Today’s guest is Lauree Ostrofsky, who is a coach and speaker living in the Hudson Valley of New York state. Her business is called Simply Leap. Lauree’s clients are A-students and introverts wanting to feel more confident putting themselves out there in a bigger way, including in their own businesses.
Lauree has written two books: a happy how-to called “Simply Leap: Seven Lessons on Facing Fear and Enjoying the Crap out of Your Life,” and “I’m scared & doing it anyway,” about reinventing her own life after being diagnosed with a brain tumor at 28.
When Lauree was in the hospital with a brain tumor, she had an epiphany about how powerful humans are when we set our minds to something. She realized that while she couldn’t control this thing happening to her, humans do have some control over some aspects their lives even in hard times—the words we choose, the people we surround ourselves with. Lauree realized she wanted to help others recognize how powerful they are, so she decided to take a coaching certification program.
Lauree shares some key messaging that she often discusses with her “A student” coaching clients, such as taking the pressure off yourselves.
She talks about the need to “collect data” in our business. Don’t create a service or a program first. Collect the data first to see what your potential clients actually want from you.
She also brainstorms with her clients their ideal work life and their ideal client.
Societal pressure to be “fearless” can cause us to be unkind to ourselves. It’s OK to recognize that something is new and scary and different—but then find kind ways to help yourself through it.
Fear is a good indicator that you’re on the right path. If you’re not scared to offer a new package or charge a higher price, it might not be that important. That fear shows that you really want that thing.
Melanie asks about not having fear—does this mean we are taking the easy route, or being too comfortable? Lauree talks about how the easy route can be good, but we can also create stretch goals for ourselves.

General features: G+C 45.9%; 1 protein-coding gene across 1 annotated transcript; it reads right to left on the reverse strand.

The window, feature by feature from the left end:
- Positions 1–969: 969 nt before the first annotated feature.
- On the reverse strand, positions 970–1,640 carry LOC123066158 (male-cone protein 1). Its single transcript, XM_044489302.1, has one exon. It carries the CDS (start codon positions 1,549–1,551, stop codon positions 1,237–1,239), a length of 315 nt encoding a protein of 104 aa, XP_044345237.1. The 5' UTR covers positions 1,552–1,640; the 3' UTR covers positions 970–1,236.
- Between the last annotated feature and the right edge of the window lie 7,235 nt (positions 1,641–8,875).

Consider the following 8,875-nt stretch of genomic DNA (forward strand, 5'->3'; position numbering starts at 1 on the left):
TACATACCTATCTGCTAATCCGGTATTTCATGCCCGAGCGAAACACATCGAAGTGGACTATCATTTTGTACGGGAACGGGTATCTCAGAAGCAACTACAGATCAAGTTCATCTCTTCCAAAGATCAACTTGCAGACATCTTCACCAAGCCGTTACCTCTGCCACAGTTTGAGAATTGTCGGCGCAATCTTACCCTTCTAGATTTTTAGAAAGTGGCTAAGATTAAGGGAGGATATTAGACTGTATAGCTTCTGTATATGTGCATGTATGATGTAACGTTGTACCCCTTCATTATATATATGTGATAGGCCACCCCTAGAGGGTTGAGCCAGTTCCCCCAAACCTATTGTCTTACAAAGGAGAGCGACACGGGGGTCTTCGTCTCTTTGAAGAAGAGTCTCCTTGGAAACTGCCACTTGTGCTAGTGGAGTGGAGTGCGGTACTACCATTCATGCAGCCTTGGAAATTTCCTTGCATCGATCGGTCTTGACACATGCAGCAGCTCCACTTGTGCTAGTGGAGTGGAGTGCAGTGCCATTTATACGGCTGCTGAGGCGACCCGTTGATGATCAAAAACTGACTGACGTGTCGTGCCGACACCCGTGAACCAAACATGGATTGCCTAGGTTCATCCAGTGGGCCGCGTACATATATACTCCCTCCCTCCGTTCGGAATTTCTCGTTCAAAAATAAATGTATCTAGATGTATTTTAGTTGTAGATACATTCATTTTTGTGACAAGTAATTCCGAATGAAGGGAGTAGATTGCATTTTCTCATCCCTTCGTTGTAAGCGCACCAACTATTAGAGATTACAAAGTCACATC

Lauree (who is a former marketer) and Melanie also talked about how to market our freelance businesses. Lauree says if people have already chosen to work with us, then marketing is already working. “Marketing isn’t this thing over there,” she says. “It’s already happening.”
She encourages people to make a list of all the things that people thank you for, both in work and non-work situations. Write down their words. Do it for a week or two. You’ll see some of the same things that keep coming up, and some of THAT should go into your marketing. That shows you what the other person thinks about you, and that’s what marketing needs to be.
For example, if you’re an accountant, you might think your value is related to being good at your job. But everyone might be thanking you for always having a smile on your face and having extended hours—that’s what you need to market.
Lauree also talks about how we can brainstorm to figure out our ideal clients and what she calls “Jane Goodalling” your potential clients.
Lauree ends the episode by reiterating that whatever our work is, that it can work for us. It’s OK to be scared. But be sure to seek out people who can help; you don’t have to figure all this out by yourself.
Biz Bite: Create a “smile file.”